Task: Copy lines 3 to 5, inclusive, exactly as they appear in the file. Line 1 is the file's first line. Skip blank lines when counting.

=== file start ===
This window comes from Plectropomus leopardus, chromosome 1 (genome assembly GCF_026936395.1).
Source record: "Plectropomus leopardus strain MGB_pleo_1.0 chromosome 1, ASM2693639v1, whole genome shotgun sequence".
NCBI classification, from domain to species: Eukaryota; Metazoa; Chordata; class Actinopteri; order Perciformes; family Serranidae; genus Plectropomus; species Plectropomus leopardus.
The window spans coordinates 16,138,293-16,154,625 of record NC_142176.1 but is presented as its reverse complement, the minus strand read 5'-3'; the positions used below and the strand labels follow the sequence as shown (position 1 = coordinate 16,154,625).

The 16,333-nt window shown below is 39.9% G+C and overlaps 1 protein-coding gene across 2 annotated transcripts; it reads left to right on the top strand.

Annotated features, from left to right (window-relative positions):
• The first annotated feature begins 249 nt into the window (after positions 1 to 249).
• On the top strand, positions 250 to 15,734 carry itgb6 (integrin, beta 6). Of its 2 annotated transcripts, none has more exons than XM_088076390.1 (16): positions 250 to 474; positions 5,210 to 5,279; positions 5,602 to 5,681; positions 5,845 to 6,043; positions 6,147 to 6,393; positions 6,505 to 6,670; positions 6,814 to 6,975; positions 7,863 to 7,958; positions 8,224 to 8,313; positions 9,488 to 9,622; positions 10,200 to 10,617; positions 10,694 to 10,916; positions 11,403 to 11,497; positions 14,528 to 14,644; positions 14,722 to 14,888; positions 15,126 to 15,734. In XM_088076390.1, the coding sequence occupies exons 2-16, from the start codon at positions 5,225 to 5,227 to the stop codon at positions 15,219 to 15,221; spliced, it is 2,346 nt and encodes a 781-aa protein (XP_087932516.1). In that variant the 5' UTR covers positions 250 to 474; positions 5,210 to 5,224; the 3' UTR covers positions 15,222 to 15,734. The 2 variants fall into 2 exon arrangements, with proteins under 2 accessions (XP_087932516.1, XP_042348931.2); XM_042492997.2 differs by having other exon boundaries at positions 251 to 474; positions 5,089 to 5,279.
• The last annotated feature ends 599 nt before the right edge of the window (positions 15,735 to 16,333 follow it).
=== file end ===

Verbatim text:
NCBI classification, from domain to species: Eukaryota; Metazoa; Chordata; class Actinopteri; order Perciformes; family Serranidae; genus Plectropomus; species Plectropomus leopardus.
The window spans coordinates 16,138,293-16,154,625 of record NC_142176.1 but is presented as its reverse complement, the minus strand read 5'-3'; the positions used below and the strand labels follow the sequence as shown (position 1 = coordinate 16,154,625).

The 16,333-nt window shown below is 39.9% G+C and overlaps 1 protein-coding gene across 2 annotated transcripts; it reads left to right on the top strand.